It is important to realize that many of these court cases were introduced by the same organization that introduced the current lawsuit. The organization often claimed "victory" in such cases on the grounds that homeschooling was not declared illegal, even though the legality of homeschooling was not the issue and even though the court upheld unreasonable and unnecessary state regulation of homeschooling. It is very frustrating to realize that if this organization had not initiated these court cases, it is highly unlikely that there would now be such strong case law upholding state regulation of homeschooling. We homeschoolers would be in a much stronger position legally. Isn't it time to stop the pattern of homeschoolers voluntarily introducing court cases that decrease our freedoms?

* Securing exemptions for homeschoolers through either court cases or legislation is a mistake because it will inevitably lead to a legal definition of homeschooling simply so people will know to whom the law applies. Any legal definition we have been able to imagine so far would decrease our homeschooling freedoms. Obviously a definition like "Homeschoolers are people who do not send their children to conventional schools" would not be acceptable and would cause problems with compulsory school attendance laws. Even something as simple as "Homeschoolers are people who learn at home" or "...teach their children at home" gives the government the grounds and in some ways even the responsibility for saying, "All right, you need to prove to us that your children are learning." There go many of our homeschooling freedoms. A definition of homeschooling in federal law would be especially destructive because in one fell swoop it would overturn all the careful arrangements that homeschoolers have made in their states and school districts to be able to homeschool with as little government intervention as possible.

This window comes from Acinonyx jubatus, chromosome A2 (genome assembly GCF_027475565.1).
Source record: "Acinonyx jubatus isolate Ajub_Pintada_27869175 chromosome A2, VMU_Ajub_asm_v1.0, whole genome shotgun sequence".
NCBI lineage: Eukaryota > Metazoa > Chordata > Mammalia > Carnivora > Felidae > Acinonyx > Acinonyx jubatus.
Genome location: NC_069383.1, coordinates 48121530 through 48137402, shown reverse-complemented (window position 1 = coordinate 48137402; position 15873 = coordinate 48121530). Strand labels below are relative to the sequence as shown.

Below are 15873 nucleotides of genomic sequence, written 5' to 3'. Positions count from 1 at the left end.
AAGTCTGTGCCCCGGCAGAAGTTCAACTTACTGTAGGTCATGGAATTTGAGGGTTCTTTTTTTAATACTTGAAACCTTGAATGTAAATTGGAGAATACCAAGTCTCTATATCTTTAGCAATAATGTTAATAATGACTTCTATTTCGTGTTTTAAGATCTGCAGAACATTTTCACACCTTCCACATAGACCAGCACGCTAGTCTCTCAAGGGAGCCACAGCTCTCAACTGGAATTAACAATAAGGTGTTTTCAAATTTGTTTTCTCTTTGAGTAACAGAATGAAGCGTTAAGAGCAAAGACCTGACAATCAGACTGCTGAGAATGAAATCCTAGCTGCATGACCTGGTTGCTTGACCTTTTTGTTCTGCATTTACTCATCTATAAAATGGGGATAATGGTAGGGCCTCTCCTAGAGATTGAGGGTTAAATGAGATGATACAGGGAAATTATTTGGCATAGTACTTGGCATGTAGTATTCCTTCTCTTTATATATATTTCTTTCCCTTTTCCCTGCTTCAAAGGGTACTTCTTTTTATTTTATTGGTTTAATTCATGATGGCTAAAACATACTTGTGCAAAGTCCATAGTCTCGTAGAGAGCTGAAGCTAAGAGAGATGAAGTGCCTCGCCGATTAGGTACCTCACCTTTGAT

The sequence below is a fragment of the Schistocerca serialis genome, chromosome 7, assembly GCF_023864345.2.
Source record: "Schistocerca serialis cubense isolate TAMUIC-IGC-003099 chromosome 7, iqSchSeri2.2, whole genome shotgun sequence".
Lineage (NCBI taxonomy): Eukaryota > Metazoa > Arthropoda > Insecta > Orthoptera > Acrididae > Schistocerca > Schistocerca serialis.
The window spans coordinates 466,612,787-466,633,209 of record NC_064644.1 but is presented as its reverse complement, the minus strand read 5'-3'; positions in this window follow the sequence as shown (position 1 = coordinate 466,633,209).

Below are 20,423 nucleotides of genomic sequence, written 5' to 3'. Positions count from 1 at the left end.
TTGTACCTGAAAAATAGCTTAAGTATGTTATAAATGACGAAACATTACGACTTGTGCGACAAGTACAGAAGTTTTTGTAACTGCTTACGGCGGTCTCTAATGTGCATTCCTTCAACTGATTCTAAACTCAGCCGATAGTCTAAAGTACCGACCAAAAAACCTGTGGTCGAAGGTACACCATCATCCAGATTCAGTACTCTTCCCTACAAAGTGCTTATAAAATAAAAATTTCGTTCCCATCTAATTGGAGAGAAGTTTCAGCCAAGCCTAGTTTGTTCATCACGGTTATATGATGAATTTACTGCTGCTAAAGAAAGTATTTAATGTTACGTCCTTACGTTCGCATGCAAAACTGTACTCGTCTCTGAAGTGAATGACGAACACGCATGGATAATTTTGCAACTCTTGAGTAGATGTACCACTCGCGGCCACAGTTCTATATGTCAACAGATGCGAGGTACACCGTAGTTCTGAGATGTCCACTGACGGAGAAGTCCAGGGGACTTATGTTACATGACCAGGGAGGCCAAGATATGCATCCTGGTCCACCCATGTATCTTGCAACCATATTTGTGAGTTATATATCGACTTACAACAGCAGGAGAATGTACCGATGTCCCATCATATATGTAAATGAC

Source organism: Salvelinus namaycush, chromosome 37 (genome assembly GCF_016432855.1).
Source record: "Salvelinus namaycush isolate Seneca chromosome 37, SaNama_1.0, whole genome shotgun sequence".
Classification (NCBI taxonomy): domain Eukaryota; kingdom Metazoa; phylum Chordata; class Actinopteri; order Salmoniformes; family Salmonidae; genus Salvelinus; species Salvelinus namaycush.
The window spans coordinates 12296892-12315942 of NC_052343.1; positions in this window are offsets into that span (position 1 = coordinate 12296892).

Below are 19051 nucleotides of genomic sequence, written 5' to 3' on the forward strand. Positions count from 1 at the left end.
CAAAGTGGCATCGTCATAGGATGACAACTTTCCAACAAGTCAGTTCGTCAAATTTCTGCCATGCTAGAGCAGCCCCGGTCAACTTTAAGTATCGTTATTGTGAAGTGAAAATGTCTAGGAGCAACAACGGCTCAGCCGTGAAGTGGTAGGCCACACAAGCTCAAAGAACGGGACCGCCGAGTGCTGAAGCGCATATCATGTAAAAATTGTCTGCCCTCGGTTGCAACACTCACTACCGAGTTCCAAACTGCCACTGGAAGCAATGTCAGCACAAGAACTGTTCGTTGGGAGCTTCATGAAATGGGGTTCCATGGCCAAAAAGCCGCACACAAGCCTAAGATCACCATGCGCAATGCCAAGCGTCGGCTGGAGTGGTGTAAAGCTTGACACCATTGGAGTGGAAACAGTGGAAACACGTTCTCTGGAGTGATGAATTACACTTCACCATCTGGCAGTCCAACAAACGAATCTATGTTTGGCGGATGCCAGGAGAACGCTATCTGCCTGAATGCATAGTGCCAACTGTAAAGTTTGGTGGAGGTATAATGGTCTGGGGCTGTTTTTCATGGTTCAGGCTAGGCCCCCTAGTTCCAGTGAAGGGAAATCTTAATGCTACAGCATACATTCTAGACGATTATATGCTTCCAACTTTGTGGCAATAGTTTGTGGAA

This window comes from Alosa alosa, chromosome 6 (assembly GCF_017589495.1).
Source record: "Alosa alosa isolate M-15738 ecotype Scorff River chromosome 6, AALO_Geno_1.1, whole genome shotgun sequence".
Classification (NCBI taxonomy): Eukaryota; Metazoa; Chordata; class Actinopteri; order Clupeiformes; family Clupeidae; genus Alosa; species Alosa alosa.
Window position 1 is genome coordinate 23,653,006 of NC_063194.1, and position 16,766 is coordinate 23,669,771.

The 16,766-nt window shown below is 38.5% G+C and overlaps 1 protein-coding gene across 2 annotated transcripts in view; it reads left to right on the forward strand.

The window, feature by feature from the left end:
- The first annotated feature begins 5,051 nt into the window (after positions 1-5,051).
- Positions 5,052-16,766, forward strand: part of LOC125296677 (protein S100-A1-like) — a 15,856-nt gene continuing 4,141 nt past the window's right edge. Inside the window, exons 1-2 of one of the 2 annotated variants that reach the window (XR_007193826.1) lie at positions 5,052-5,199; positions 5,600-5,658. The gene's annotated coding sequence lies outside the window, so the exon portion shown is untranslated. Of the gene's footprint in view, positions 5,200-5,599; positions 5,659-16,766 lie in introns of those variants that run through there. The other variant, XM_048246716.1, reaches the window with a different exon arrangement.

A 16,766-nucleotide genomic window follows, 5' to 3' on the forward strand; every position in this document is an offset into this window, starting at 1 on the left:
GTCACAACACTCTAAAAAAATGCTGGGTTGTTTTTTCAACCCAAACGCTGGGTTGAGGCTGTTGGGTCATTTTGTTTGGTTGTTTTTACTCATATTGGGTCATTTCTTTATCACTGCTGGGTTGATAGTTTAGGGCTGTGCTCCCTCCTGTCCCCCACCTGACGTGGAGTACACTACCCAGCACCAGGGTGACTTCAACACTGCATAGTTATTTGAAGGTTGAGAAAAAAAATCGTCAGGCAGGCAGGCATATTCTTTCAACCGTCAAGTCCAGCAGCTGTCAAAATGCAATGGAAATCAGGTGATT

Therefore, it is very important that we stay as far as we can from court cases and legislation, especially on the federal level, unless there is a clear and present danger and no better option. Again, it's hard to believe that a homeschooling organization deliberately got us into this unnecessary lawsuit in the first place!

* Another key to maintaining our freedoms is to rely on common sense and public opinion as much as possible. Especially do not try to solve problems through laws or the courts that are not really problems or that can easily be solved using common sense or the force of public opinion. Common sense and public opinion are much more reliable supports than laws because they are widely understood and cannot be changed in one fell swoop by legislatures or overturned by courts.